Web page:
Marine Le Pen has fought for years to make the far-right party she inherited electable, and is now set up for a tight runoff showdown against incumbent Emmanuel Macron for the French presidency.
Surveys ahead of the vote’s first round forecast that if she made it to the second round, she would offer a stiff challenge to her centrist opponent, with some pollsters putting their scores within the margin of error of one another.
Unlike in 2017, Macron is not assured of the support of the traditional united front of mainstream French voters that has seen off Le Pen and her father in previous elections.
Her strong performance is in large part thanks to her ability to soften her image in the 11 years she has led the former National Front, which she renamed the National Rally (RN) after expelling her father Jean-Marie in 2015.
Following a humiliating drubbing from Macron in a television debate before the 2017 election on Europe and economic policies, this time Le Pen has focused on cost of living issues in the face of rising inflation.
But the detail of her programme is little changed, including measures like removing benefits from many immigrants, repudiating the primacy of EU law and closing the door on most asylum-seekers.
The 53-year-old also enjoyed cover from the emergence of Eric Zemmour, a bombastic TV polemicist who is still further to the right, and even more anti-Islam and anti-immigration.
Le Pen on Sunday dubbed her new face-off with Macron “a choice about our society and our civilisation”, vowing both to “restore France’s sovereignty” and “re-knit the many breaks in a France that is too divided” if elected.
But political scientist and expert on the extreme right Jean-Yves Camus cautioned ahead of the ballot that the final points to take a candidate to 50 percent of the vote “are the hardest to win”.
Le Pen’s life has been marked by the legacy of her openly racist father, a veteran of the long war in Algeria that ultimately led to the former French colony’s independence.
French people forced to flee Algeria and their descendants — the so-called “pieds noirs” — remain a crucial base of support for the party in the south.
When she was young “it wasn’t easy for people to go out with Marine Le Pen” based on her family name, she told celebrity magazine Closer in an interview that aimed to present a more humane image.
“I remember one man chose to break up with me, the pressure from his social circle was so heavy.”
Twice divorced, she said she is now happy being single.
After training as a lawyer, she began her career defending illegal immigrants facing deportation, but later returned to the family fold and to her father’s party.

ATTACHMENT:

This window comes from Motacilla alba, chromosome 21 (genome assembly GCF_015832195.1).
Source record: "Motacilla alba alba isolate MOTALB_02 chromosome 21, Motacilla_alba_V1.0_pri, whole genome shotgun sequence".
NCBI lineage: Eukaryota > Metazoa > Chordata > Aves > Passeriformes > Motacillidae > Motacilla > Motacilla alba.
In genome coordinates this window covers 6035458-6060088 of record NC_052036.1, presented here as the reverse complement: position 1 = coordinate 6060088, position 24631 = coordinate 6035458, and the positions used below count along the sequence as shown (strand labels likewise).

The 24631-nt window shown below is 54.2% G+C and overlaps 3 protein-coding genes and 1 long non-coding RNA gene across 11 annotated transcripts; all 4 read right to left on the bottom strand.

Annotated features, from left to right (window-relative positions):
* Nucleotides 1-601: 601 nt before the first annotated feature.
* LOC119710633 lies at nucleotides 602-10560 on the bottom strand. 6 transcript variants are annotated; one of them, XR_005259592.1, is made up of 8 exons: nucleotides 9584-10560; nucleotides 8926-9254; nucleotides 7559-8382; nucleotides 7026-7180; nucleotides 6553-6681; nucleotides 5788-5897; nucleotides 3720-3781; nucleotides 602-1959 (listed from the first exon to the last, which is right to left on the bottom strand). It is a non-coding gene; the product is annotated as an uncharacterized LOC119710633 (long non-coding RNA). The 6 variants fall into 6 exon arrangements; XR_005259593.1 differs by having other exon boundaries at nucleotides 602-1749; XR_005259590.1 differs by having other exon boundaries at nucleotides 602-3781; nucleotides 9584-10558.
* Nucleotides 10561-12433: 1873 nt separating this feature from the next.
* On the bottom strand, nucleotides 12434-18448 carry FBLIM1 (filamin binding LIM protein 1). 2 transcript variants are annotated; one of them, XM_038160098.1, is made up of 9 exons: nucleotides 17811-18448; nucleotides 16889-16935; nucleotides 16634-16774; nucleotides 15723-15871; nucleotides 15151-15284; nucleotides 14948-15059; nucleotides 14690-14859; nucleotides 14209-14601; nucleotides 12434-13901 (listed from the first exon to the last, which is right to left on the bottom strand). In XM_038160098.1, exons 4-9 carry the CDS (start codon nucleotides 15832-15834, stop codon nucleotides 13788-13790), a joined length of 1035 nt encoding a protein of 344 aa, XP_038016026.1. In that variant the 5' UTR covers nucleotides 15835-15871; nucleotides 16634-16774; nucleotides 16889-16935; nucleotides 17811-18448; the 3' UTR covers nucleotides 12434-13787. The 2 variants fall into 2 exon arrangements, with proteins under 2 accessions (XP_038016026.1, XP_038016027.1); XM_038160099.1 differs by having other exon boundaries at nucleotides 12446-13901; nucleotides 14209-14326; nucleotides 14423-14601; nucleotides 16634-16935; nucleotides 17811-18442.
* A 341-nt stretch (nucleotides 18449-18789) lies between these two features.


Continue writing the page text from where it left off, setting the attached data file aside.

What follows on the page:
Under her leadership since 2011, the party has expanded its appeal to people in France’s formerly Communist-voting northern rust belt. Her expulsion of the elder Le Pen, who once called the gas chambers of the Holocaust a “detail of history”, has also helped temper its toxic image.
The tough years following the 2017 defeat saw Le Pen purge still more senior RN members judged harmful to the party’s image, while her niece Marion Marechal — a former MP and popular figure on the French far-right — has switched her support to Zemmour.
The Le Pen name remains touchy enough that most RN campaign posters refered to the candidate simply as “Marine”.
Experts have warned that the laws Marine Le Pen says she will pass would overturn historic French principles.
Le Pen’s plans include a so-called “national preference” for hiring French workers over foreigners, exclusion of non-citizens from some social benefits and opting out of parts of the European Convention on Human Rights.
That would mean “abandoning our (treaty) commitments and setting off a Frexit” — a French departure from the European Union — said Serge Slama, a law professor at the University of Grenoble.
Meanwhile a backlash over Le Pen’s professed admiration for Russian leader Vladimir Putin, who she met in 2017, has so far failed to materialise despite the war in Ukraine.
In the second election round, “we have to make sure the French public ask themselves a simple question: who do they want as head of the army and chief diplomat? Do they want someone who’s aligned with Vladimir Putin?” Christophe Castaner, head of Macron’s party in parliament, told news channel BFMTV.
In recent days, Le Pen has tried to shore up her Russian flank by calling for the recall of France’s ambassador to Moscow.
However, “for protest voters, international affairs, even if they’re among everyone’s worries, won’t be the first point of reference for their ballot,” said Anne Muxel, research director at Paris’ Centre for Political Research.
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